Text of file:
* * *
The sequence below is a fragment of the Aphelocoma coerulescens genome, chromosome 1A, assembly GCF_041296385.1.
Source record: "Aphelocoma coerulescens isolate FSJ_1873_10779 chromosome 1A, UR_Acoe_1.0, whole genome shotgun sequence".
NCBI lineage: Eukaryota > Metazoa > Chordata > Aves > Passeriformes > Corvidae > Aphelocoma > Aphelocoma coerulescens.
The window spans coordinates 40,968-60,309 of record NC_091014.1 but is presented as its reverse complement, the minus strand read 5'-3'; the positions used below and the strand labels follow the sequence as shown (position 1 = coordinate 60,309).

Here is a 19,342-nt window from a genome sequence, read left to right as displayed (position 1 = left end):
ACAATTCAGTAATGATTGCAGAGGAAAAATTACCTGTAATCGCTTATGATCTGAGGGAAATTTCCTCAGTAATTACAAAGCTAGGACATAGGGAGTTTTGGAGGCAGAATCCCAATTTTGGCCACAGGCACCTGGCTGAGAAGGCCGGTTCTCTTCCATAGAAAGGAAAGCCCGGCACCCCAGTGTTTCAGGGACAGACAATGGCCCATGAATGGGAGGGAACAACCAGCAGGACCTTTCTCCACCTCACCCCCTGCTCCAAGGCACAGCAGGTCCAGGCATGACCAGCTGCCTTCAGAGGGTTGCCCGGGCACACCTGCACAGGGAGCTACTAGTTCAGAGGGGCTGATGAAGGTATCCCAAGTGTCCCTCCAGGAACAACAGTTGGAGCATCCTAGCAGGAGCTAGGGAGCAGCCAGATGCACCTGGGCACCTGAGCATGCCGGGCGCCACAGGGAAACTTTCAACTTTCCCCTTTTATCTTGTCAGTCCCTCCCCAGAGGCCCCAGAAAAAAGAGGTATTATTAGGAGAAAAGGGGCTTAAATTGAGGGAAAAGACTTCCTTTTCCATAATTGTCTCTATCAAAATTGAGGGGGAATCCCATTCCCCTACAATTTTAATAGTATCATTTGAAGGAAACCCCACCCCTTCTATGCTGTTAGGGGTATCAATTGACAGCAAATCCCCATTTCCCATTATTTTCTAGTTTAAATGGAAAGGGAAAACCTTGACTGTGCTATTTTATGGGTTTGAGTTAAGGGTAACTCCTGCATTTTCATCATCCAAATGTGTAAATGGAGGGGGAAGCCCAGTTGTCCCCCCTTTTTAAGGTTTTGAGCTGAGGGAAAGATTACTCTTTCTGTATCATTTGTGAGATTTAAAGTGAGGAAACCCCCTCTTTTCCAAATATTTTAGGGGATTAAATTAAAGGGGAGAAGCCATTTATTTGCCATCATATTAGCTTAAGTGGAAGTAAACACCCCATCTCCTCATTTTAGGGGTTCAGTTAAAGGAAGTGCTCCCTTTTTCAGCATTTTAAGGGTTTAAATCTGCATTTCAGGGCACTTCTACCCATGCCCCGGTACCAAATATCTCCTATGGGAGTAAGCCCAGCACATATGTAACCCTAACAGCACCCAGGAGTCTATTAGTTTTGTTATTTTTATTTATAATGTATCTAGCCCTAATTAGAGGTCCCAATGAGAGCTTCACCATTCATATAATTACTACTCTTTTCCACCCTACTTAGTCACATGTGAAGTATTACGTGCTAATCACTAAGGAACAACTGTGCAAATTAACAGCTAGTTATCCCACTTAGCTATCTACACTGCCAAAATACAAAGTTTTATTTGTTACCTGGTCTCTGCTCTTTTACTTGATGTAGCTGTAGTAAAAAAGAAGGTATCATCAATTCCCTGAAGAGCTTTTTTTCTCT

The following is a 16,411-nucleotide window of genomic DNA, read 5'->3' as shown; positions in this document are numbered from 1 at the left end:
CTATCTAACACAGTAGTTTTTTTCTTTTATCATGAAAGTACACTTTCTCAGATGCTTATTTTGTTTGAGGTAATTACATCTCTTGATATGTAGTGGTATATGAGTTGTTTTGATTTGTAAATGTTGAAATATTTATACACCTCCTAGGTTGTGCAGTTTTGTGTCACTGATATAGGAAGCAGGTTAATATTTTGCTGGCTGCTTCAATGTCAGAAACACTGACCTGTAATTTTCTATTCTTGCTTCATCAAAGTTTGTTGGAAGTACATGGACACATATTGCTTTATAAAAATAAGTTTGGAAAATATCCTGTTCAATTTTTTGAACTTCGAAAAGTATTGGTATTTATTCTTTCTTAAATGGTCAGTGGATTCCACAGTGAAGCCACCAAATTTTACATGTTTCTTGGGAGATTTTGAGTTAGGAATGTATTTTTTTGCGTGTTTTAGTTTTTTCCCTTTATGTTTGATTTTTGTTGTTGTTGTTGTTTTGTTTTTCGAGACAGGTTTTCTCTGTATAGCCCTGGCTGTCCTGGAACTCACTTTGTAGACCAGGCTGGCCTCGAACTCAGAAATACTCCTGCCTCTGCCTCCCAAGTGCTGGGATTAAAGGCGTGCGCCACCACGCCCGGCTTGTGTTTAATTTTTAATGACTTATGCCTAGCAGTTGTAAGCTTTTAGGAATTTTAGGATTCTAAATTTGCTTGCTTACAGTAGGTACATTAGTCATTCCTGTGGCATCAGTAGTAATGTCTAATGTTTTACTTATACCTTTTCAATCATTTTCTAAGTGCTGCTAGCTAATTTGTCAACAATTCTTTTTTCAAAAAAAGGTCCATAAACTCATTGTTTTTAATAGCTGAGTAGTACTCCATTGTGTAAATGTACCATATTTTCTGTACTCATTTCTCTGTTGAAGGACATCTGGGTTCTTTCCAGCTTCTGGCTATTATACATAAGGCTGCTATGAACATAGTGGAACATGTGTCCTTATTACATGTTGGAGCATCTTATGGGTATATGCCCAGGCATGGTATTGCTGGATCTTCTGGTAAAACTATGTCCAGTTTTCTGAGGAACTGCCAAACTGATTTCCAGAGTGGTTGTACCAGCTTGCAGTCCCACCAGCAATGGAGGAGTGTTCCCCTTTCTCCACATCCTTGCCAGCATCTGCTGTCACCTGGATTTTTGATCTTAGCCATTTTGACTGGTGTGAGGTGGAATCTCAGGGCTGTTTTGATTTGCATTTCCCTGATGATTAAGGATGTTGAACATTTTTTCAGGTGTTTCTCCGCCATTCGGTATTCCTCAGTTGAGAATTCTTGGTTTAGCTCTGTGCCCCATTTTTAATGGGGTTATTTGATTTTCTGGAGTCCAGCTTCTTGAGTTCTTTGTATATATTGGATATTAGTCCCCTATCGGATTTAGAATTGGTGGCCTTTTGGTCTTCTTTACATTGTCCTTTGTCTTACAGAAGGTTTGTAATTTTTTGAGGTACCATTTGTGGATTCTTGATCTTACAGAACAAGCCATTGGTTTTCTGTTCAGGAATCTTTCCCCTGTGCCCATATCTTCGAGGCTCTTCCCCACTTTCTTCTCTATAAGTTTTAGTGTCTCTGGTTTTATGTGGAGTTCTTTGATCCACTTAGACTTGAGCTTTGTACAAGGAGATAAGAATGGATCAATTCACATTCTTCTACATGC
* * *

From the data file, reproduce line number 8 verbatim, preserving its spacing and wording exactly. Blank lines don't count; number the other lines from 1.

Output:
CTATCTAACACAGTAGTTTTTTTCTTTTATCATGAAAGTACACTTTCTCAGATGCTTATTTTGTTTGAGGTAATTACATCTCTTGATATGTAGTGGTATATGAGTTGTTTTGATTTGTAAATGTTGAAATATTTATACACCTCCTAGGTTGTGCAGTTTTGTGTCACTGATATAGGAAGCAGGTTAATATTTTGCTGGCTGCTTCAATGTCAGAAACACTGACCTGTAATTTTCTATTCTTGCTTCATCAAAGTTTGTTGGAAGTACATGGACACATATTGCTTTATAAAAATAAGTTTGGAAAATATCCTGTTCAATTTTTTGAACTTCGAAAAGTATTGGTATTTATTCTTTCTTAAATGGTCAGTGGATTCCACAGTGAAGCCACCAAATTTTACATGTTTCTTGGGAGATTTTGAGTTAGGAATGTATTTTTTTGCGTGTTTTAGTTTTTTCCCTTTATGTTTGATTTTTGTTGTTGTTGTTGTTTTGTTTTTCGAGACAGGTTTTCTCTGTATAGCCCTGGCTGTCCTGGAACTCACTTTGTAGACCAGGCTGGCCTCGAACTCAGAAATACTCCTGCCTCTGCCTCCCAAGTGCTGGGATTAAAGGCGTGCGCCACCACGCCCGGCTTGTGTTTAATTTTTAATGACTTATGCCTAGCAGTTGTAAGCTTTTAGGAATTTTAGGATTCTAAATTTGCTTGCTTACAGTAGGTACATTAGTCATTCCTGTGGCATCAGTAGTAATGTCTAATGTTTTACTTATACCTTTTCAATCATTTTCTAAGTGCTGCTAGCTAATTTGTCAACAATTCTTTTTTCAAAAAAAGGTCCATAAACTCATTGTTTTTAATAGCTGAGTAGTACTCCATTGTGTAAATGTACCATATTTTCTGTACTCATTTCTCTGTTGAAGGACATCTGGGTTCTTTCCAGCTTCTGGCTATTATACATAAGGCTGCTATGAACATAGTGGAACATGTGTCCTTATTACATGTTGGAGCATCTTATGGGTATATGCCCAGGCATGGTATTGCTGGATCTTCTGGTAAAACTATGTCCAGTTTTCTGAGGAACTGCCAAACTGATTTCCAGAGTGGTTGTACCAGCTTGCAGTCCCACCAGCAATGGAGGAGTGTTCCCCTTTCTCCACATCCTTGCCAGCATCTGCTGTCACCTGGATTTTTGATCTTAGCCATTTTGACTGGTGTGAGGTGGAATCTCAGGGCTGTTTTGATTTGCATTTCCCTGATGATTAAGGATGTTGAACATTTTTTCAGGTGTTTCTCCGCCATTCGGTATTCCTCAGTTGAGAATTCTTGGTTTAGCTCTGTGCCCCATTTTTAATGGGGTTATTTGATTTTCTGGAGTCCAGCTTCTTGAGTTCTTTGTATATATTGGATATTAGTCCCCTATCGGATTTAGAATTGGTGGCCTTTTGGTCTTCTTTACATTGTCCTTTGTCTTACAGAAGGTTTGTAATTTTTTGAGGTACCATTTGTGGATTCTTGATCTTACAGAACAAGCCATTGGTTTTCTGTTCAGGAATCTTTCCCCTGTGCCCATATCTTCGAGGCTCTTCCCCACTTTCTTCTCTATAAGTTTTAGTGTCTCTGGTTTTATGTGGAGTTCTTTGATCCACTTAGACTTGAGCTTTGTACAAGGAGATAAGAATGGATCAATTCACATTCTTCTACATGC